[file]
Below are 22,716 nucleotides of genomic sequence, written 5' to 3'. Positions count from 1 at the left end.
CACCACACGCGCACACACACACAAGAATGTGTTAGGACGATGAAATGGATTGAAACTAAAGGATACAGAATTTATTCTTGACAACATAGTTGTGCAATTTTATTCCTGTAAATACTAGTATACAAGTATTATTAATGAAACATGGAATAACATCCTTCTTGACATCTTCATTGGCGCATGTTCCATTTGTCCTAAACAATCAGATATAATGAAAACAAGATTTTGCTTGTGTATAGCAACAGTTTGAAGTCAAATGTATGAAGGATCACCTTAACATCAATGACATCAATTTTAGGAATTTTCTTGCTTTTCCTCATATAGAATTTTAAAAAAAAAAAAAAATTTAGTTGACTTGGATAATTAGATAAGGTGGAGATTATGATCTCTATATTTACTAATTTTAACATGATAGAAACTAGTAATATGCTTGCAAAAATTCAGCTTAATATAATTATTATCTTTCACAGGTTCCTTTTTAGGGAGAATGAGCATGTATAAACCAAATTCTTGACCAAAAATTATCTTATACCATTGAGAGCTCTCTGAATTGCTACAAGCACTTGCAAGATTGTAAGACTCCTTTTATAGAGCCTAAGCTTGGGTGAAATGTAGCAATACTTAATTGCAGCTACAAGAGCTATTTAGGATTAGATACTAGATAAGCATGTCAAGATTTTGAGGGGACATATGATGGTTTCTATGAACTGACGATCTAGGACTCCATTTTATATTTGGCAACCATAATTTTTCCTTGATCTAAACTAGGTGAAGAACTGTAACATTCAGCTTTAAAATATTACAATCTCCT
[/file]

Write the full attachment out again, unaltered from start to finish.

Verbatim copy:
Below are 22,716 nucleotides of genomic sequence, written 5' to 3'. Positions count from 1 at the left end.
CACCACACGCGCACACACACACAAGAATGTGTTAGGACGATGAAATGGATTGAAACTAAAGGATACAGAATTTATTCTTGACAACATAGTTGTGCAATTTTATTCCTGTAAATACTAGTATACAAGTATTATTAATGAAACATGGAATAACATCCTTCTTGACATCTTCATTGGCGCATGTTCCATTTGTCCTAAACAATCAGATATAATGAAAACAAGATTTTGCTTGTGTATAGCAACAGTTTGAAGTCAAATGTATGAAGGATCACCTTAACATCAATGACATCAATTTTAGGAATTTTCTTGCTTTTCCTCATATAGAATTTTAAAAAAAAAAAAAAATTTAGTTGACTTGGATAATTAGATAAGGTGGAGATTATGATCTCTATATTTACTAATTTTAACATGATAGAAACTAGTAATATGCTTGCAAAAATTCAGCTTAATATAATTATTATCTTTCACAGGTTCCTTTTTAGGGAGAATGAGCATGTATAAACCAAATTCTTGACCAAAAATTATCTTATACCATTGAGAGCTCTCTGAATTGCTACAAGCACTTGCAAGATTGTAAGACTCCTTTTATAGAGCCTAAGCTTGGGTGAAATGTAGCAATACTTAATTGCAGCTACAAGAGCTATTTAGGATTAGATACTAGATAAGCATGTCAAGATTTTGAGGGGACATATGATGGTTTCTATGAACTGACGATCTAGGACTCCATTTTATATTTGGCAACCATAATTTTTCCTTGATCTAAACTAGGTGAAGAACTGTAACATTCAGCTTTAAAATATTACAATCTCCT